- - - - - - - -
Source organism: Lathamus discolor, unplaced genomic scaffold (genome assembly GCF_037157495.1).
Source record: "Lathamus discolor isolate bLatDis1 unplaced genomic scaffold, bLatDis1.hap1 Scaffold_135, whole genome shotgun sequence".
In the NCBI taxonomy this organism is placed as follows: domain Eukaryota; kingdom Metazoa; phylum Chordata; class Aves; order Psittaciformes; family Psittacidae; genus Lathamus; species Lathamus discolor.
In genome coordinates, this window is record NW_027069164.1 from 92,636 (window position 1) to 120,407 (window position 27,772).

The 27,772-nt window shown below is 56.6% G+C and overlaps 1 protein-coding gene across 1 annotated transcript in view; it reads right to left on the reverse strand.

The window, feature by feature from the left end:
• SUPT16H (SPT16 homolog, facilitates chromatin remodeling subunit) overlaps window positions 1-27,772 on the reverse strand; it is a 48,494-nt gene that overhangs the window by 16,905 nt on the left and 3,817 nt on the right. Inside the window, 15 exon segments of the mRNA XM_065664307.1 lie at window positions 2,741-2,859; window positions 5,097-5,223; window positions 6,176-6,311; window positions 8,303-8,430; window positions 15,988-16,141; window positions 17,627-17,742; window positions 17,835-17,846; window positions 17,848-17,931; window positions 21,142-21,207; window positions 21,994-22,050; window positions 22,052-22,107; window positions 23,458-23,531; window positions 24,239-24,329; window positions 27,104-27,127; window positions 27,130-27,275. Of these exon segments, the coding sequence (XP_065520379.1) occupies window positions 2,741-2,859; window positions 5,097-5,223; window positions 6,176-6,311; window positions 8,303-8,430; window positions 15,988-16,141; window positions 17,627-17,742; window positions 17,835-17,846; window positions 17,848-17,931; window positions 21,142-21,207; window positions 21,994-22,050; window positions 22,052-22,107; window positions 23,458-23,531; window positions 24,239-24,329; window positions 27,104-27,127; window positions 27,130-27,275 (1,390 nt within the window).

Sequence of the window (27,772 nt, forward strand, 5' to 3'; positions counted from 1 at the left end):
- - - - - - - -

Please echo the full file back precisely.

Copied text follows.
Source organism: Lathamus discolor, unplaced genomic scaffold (genome assembly GCF_037157495.1).
Source record: "Lathamus discolor isolate bLatDis1 unplaced genomic scaffold, bLatDis1.hap1 Scaffold_135, whole genome shotgun sequence".
In the NCBI taxonomy this organism is placed as follows: domain Eukaryota; kingdom Metazoa; phylum Chordata; class Aves; order Psittaciformes; family Psittacidae; genus Lathamus; species Lathamus discolor.
In genome coordinates, this window is record NW_027069164.1 from 92,636 (window position 1) to 120,407 (window position 27,772).

The 27,772-nt window shown below is 56.6% G+C and overlaps 1 protein-coding gene across 1 annotated transcript in view; it reads right to left on the reverse strand.

The window, feature by feature from the left end:
• SUPT16H (SPT16 homolog, facilitates chromatin remodeling subunit) overlaps window positions 1-27,772 on the reverse strand; it is a 48,494-nt gene that overhangs the window by 16,905 nt on the left and 3,817 nt on the right. Inside the window, 15 exon segments of the mRNA XM_065664307.1 lie at window positions 2,741-2,859; window positions 5,097-5,223; window positions 6,176-6,311; window positions 8,303-8,430; window positions 15,988-16,141; window positions 17,627-17,742; window positions 17,835-17,846; window positions 17,848-17,931; window positions 21,142-21,207; window positions 21,994-22,050; window positions 22,052-22,107; window positions 23,458-23,531; window positions 24,239-24,329; window positions 27,104-27,127; window positions 27,130-27,275. Of these exon segments, the coding sequence (XP_065520379.1) occupies window positions 2,741-2,859; window positions 5,097-5,223; window positions 6,176-6,311; window positions 8,303-8,430; window positions 15,988-16,141; window positions 17,627-17,742; window positions 17,835-17,846; window positions 17,848-17,931; window positions 21,142-21,207; window positions 21,994-22,050; window positions 22,052-22,107; window positions 23,458-23,531; window positions 24,239-24,329; window positions 27,104-27,127; window positions 27,130-27,275 (1,390 nt within the window).

Sequence of the window (27,772 nt, forward strand, 5' to 3'; positions counted from 1 at the left end):